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P, pee, and Peepoo

May 30, 2010

Reading an article in The Economist about water contamination, I came upon a description of a promising, low-tech approach to human sanitation that addresses not only water issues but also P scarcity.  This arises from the crucial and cruel fact that many millions of people, and especially children, suffer from contaminated water supplies because they do not have access to modern systems of sanitation.  Indeed, 40% of the human population lack access even to a latrine.

The techology is the “Peepoo”, described by its developers as a “personal, single-use toilet” (link).  Simply put, it is a biodegradable, sealable, self-sanitizing bag that people can use as needed, seal, and then dispose of.   The developers make some compelling arguments that, because of its low cost, the Peepoo technology can empower people to maintain a clean environment around them, to protect themselves and loved ones from disease, and to produce “a local resource instead of a contaminant”.  This latter aspect is part of the “new alchemy” we need to solve the P sustainability issue.  As noted on the Peepoo web site: “Since fertilizers are an expensive and scarce commodity in developing countries, it is possible for simple economic systems to develop informally through the collection and distribution of used Peepoos.”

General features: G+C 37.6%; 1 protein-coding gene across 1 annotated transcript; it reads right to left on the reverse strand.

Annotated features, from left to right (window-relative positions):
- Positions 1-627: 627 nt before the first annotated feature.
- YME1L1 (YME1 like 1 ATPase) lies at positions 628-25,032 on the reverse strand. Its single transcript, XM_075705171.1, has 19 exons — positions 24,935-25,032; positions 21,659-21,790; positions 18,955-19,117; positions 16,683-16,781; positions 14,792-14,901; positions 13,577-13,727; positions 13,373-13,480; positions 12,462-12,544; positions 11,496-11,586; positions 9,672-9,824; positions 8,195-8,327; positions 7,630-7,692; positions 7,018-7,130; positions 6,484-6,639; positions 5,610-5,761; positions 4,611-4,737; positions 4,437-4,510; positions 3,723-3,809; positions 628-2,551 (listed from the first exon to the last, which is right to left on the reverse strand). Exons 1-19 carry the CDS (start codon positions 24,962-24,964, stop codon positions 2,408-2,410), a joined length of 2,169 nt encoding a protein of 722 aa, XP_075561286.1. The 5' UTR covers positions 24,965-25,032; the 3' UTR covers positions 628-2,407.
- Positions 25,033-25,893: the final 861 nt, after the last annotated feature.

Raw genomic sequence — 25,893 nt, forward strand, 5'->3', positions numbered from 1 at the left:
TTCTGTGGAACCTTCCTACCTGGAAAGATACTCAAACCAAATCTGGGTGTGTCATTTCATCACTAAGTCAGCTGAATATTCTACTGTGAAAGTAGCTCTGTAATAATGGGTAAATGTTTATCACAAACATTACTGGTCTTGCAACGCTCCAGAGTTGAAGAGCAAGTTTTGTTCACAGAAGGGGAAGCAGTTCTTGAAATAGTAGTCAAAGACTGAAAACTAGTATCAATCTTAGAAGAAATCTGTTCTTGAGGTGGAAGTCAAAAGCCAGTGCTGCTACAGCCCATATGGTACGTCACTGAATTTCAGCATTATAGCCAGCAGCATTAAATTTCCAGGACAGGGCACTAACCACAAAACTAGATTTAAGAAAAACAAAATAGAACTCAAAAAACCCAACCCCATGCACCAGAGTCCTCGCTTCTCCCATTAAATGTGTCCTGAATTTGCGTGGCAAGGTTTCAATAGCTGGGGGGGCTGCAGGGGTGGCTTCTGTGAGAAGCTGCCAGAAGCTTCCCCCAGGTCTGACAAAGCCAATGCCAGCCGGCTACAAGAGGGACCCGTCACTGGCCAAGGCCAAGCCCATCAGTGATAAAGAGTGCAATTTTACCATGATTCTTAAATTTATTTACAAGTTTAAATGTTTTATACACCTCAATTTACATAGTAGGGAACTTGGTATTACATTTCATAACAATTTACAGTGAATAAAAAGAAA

I’d love to hear from anyone out there who knows if and how Peepoo use is taking hold anywhere.

2 Comments leave one →
  1. July 18, 2010 12:36 am

    The link to the Peepoo site is incorrect. It is:

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